First, read slowly
If my Facebook feed today is any indication, Filipinos have become more engrossed with the news and more vocal with their opinions. Back in the days of Friendster and MySpace, when online sharing was more or less just as easy, all anyone ever shared were selfies and GIFs. Now, everyone regardless of age group is talking about the President and Senator De Lima and the Libingan ng mga Bayani. Everyone’s sharing links and churning out opinion at a dizzying pace.
Which is a good sign, indicating that we are becoming a more involved public. But amid all this, a less ideal phenomenon is becoming apparent: We seem to have forgotten how to read.
Throughout elementary and high school, we read language textbooks filled with stories and essays, and at the end of each piece were comprehension tests. “What happened to the main character?” “Why do you think this happened?” “If you were the main character, what would you have done?”
Such tests obliged us to read slowly and deliberately, and over and over again if necessary. More than that, they required us to chew on the story, to ponder on its implications, and, simply, to think.
For years, we were taught to read that way. Then the internet came along and gradually, we’ve grown accustomed to fast skimming instead of deliberate reading.
Various studies support how our reading has shrunk online. One of these studies, conducted by research group Nielsen Norman, found that on average, internet users read only about 20-28 percent of words on a webpage. (So if you are still reading this piece at this point, congratulations for having a longer attention span.)
This would explain why, in the flurry of fact and opinion on the internet, many of us blindly fall for satirical articles and click-bait headlines. Probably one in every five posts in my social media feed right now is a link to a false news site or some sort of “infographic” without factual sources. Even among those who follow the news on reliable sources, it can be a challenge to sit still for a second and think about what they’ve just read before hitting the Share button.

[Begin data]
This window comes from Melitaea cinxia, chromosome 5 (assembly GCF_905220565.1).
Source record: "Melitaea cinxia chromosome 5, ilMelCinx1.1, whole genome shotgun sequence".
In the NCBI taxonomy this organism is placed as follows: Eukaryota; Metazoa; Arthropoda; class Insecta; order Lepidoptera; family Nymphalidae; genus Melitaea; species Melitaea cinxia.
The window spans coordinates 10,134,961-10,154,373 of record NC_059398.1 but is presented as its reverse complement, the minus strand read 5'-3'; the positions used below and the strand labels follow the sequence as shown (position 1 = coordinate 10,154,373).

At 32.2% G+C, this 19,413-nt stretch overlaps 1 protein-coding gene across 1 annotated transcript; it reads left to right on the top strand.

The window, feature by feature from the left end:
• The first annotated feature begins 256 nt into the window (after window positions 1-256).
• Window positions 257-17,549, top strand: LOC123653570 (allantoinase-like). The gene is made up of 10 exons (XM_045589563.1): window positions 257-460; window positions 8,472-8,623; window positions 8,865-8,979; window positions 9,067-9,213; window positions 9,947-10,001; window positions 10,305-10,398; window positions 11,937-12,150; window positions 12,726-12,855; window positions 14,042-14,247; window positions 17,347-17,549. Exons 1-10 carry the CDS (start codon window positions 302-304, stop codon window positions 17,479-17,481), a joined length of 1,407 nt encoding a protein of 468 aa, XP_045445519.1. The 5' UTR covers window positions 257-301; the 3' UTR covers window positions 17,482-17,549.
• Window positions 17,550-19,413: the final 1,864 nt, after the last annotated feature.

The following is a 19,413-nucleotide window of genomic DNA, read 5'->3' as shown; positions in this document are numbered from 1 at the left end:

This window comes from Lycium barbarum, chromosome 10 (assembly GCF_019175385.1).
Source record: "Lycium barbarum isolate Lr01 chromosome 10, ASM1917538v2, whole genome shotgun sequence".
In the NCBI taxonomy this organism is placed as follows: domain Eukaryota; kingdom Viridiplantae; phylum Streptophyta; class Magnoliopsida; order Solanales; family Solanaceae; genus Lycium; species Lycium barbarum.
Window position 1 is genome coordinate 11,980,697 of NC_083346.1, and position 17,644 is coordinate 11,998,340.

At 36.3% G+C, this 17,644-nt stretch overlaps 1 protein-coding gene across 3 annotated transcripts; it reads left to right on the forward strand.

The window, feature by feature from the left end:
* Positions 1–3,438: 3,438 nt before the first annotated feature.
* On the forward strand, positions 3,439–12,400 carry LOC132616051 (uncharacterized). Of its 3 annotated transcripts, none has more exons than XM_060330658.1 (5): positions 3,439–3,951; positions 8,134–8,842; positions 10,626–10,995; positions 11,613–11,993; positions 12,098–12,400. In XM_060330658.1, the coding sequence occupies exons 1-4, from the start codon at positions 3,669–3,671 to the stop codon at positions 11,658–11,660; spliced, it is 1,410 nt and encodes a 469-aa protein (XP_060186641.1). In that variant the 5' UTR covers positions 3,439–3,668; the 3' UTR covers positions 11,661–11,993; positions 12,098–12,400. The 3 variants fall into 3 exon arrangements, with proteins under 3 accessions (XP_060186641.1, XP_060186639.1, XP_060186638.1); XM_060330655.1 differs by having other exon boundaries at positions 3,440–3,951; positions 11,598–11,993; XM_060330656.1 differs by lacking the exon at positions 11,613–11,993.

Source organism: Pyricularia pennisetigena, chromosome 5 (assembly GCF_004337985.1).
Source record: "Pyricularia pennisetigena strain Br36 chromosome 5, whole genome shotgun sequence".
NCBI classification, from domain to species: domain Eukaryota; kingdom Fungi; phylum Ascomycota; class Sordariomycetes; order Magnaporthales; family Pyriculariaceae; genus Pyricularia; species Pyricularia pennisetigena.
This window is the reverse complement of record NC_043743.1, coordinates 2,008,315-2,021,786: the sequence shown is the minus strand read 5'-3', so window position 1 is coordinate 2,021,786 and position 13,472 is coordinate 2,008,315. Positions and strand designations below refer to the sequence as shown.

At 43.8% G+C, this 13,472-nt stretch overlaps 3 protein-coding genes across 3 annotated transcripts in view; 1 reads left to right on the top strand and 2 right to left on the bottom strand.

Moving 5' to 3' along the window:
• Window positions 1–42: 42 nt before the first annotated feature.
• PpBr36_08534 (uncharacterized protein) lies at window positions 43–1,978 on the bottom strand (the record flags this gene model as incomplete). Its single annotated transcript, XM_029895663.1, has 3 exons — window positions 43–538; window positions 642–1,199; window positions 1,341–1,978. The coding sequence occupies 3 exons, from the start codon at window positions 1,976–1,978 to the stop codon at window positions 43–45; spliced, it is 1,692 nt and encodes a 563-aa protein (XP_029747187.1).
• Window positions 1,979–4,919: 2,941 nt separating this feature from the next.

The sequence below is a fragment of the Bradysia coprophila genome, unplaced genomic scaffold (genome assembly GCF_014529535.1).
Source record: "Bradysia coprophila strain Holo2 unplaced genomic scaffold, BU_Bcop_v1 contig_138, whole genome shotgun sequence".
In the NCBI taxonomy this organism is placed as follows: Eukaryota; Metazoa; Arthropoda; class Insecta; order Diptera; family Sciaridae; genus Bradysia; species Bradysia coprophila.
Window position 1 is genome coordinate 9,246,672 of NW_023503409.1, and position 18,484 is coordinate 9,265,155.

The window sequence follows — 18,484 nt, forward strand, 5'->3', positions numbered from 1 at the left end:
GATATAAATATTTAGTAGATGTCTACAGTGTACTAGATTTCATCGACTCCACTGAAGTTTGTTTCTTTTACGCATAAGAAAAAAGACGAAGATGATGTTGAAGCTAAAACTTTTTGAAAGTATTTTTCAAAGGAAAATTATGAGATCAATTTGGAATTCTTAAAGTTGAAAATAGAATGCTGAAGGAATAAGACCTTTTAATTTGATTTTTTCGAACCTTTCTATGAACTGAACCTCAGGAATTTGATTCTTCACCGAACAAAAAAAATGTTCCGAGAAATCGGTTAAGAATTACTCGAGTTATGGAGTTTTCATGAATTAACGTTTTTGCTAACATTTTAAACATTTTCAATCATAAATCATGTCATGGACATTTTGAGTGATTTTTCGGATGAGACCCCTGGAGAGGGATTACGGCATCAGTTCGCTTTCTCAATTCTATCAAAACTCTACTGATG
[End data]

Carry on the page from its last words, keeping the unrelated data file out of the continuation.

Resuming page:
All these allow for intense opinions based on little analysis. “[A]lthough, because of the internet, we have become very good at collecting a wide range of factual titbits, we are also gradually forgetting how to sit back, contemplate, and relate all these facts to each other,” wrote award-winning journalist Patrick Kingsley, paraphrasing author Nicholas Carr.
So while it’s something of a modern miracle that we are collectively becoming less apathetic, we cannot afford to skip the practice of thoughtful reading as the crucial foundation for our views.
To cultivate deliberate reading, we can always start with—and return to—books. “The built-in limits of the printed page are uniquely conducive to the deep reading experience,” author Annie Murphy Paul pointed out. Without hyperlinks, without ads, without buttons, a book compels its reader to immerse in the narrative, allowing the mind to wrap around its details and complexities.
Once we’ve spent time with a book and finished it, we can’t help but think about it. Some powerful books even give us a good “book hangover,” which makes us see the world through the lens of the material we have recently read. We read “To Kill A Mockingbird” and we want to be kind and wide-eyed like Scout. We read “1984” and we’re suddenly vigilant against a real-life totalitarian dystopia.
Engagement with the material is something we’re missing if we rely only on skimming through our news feeds. We only decode words, we have a passing reaction, and then we move on, carried by the surface current of information and misinformation. Thus, our opinions turn out to be superficial.
For our views and involvement to count, we need first to cultivate our reading skills—the ones we were taught when we first learned to read. Read slowly, deliberately, and deeply. Look for connections, evidence, and meaning. And, because online articles don’t have a comprehension test at the end, we need to be the ones to ask the questions ourselves.
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